Dragon Dictate for Mac Is an Expert Listener
Dec 29, 2010 5:00 AM PT
For many years, the speech recognition world for PCs and Macs was split between Dragon Naturally Speaking for Windows and MacSpeech for OS X. That changed earlier this year when Nuance, the maker of Dragon, bought its Mac rival. Both companies continued to produce their programs that allow spoken words to be turned into computer text until recently, when the combo released their first joint effort for the Apple market, Dragon Dictate for the Mac (US$199).
Although I don't have any past experience with Mac speech recognition products, I do have plenty of savvy with Naturally Speaking, and I can say that the Mac software can hold its own with its PC cousin.
The keystone of any speech recognition program is word accuracy, and Dragon Dictate excels in that department. Its accuracy easily tops 95 percent or better. However, the program performed sluggishly at times on my MacBook with 1GB of memory and a 2Ghz Intel Duo processor.
You Train It, It Trains You
Setting up the program was a smooth operation. After connecting the Plantronics microphone included with the software -- a two-piece affair with a USB dongle and a headset that plugs into it with conventional mini plugs -- you pop the application's CD into your Mac's optical drive and drag its program icon into the application folder. When that step's completed, you need to install the program's language data from a second disc.
Next, you launch the program and prepare a personal profile for yourself. That includes choosing audio input for the program and training it to recognize your voice. Dragon says the training takes five minutes, and it's true to its word. My training took five minutes and one second.
If you start using the program and the recognition doesn't seem up to snuff, you can perform additional training to improve it. I didn't find that necessary.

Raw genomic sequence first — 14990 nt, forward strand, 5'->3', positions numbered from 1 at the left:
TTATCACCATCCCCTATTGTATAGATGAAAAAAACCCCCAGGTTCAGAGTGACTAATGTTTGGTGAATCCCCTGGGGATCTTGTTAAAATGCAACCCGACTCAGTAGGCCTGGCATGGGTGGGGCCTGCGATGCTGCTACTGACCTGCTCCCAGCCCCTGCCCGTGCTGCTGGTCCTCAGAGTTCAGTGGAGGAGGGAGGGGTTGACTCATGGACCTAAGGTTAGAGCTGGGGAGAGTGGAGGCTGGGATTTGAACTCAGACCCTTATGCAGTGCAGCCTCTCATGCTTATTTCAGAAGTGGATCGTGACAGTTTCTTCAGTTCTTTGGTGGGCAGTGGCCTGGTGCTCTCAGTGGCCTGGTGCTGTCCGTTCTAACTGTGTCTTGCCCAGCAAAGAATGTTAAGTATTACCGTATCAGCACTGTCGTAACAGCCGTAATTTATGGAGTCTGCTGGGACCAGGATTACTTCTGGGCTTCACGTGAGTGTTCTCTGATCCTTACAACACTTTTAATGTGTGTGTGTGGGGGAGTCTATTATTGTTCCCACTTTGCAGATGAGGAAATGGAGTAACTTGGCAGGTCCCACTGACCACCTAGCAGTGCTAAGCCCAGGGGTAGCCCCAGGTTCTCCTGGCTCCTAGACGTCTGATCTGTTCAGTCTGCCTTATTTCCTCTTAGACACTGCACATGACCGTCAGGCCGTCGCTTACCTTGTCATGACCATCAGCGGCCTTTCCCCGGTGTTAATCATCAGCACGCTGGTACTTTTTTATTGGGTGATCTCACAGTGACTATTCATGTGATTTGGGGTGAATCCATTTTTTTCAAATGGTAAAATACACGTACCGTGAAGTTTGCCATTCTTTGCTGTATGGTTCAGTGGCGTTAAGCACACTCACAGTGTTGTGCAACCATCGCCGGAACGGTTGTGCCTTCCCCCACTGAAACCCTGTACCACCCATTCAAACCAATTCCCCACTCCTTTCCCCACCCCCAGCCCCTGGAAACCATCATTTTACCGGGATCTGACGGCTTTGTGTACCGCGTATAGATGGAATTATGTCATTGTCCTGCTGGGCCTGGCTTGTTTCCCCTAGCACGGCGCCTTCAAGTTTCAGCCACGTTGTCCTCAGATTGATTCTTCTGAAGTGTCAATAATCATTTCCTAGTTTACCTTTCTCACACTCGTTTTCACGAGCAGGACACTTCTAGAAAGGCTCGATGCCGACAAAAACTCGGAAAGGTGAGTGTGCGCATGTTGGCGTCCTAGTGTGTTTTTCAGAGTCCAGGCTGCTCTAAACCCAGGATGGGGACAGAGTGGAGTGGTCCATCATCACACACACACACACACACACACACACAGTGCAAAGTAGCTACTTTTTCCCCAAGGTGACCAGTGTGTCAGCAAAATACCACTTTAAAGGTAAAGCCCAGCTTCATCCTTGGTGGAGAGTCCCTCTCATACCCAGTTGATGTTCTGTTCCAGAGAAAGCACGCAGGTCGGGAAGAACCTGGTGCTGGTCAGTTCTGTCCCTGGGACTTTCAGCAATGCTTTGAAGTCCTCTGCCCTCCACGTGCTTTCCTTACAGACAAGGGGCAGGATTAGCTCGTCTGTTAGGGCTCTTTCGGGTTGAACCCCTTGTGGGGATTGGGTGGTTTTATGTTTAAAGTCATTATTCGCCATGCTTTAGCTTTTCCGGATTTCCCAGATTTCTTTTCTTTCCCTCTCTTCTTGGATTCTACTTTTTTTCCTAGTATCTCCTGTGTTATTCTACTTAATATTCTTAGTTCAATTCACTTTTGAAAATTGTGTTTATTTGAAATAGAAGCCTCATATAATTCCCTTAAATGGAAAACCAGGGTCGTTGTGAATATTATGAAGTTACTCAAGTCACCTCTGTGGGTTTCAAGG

In the PC versions of the program, you're presented with a choice of texts for training. With Dragon Dictate, the training text is an explanation of how speech recognition works.
While the PC training texts may be more entertaining, Dragon Dictate's is more practical. Not only does it allow you to better understand the program, but it's written in speech recognition speak. That is, punctuation is treated as words. So the exercise trains the computer to recognize your voice, while it trains you in the somewhat unnatural way of talking to the software.
Voice Controlled Mic
After training the program, you can use it in almost any application that runs on your Mac. Similar claims are made for the PC version, but I've found that the program doesn't always behave as advertised in a number of applications that I use regularly. That doesn't seem to be the case with the Mac version. It worked effectively across a broad array of apps.
You don't even have to go hunting for a program to type in. You can say "Open Word" or "Open TextEdit" and Dictate will launch the program for you.
The microphone for the application can be controlled with your voice, too. If you want to catch your breath while dictating, you can tell the program to "go to sleep." That will put the mic in hibernation. When you're ready to start dictating again, just say, "wake up," and the mic is live again.
You can turn the mic totally off by saying, "microphone off." If you do that, though, you'll have to turn the mic back on manually.
When the program is running, a status window appears on the screen. It floats over all applications so it can always been seen. In it you can see the status of the microphone (on, off, asleep), the sound input level of the mic, what mode the program is in and the current active profile.
Read That Back, Please
With the mic on, you can talk to the program and it will turn your speech into words. The application doesn't know where to place punctuation, though, so you have to tell it where you want a comma, colon, semicolon, period and such. So the sentence "Tom, come here!" is dictated as Open Quote Tom comma come here exclamation point Close Quote. It sounds awkward, but you get used to it after a while.
If the program makes a mistake, you can correct it by telling it to select the text then dictate the word or phrase again or enter spell mode to spell the word letter by letter.
If you want to hear what you've written, you can do that too. Dictate has a proofreading mode for that.
Dragon Dictate is an example of how far speech recognition software has come from the days of discrete speech. You remember discrete speech, don't you? It required you to pause after every word after (pause) you (pause) said (pause) it. Dictate's high accuracy rate and responsiveness to verbal commands make it a winner as a productivity tool.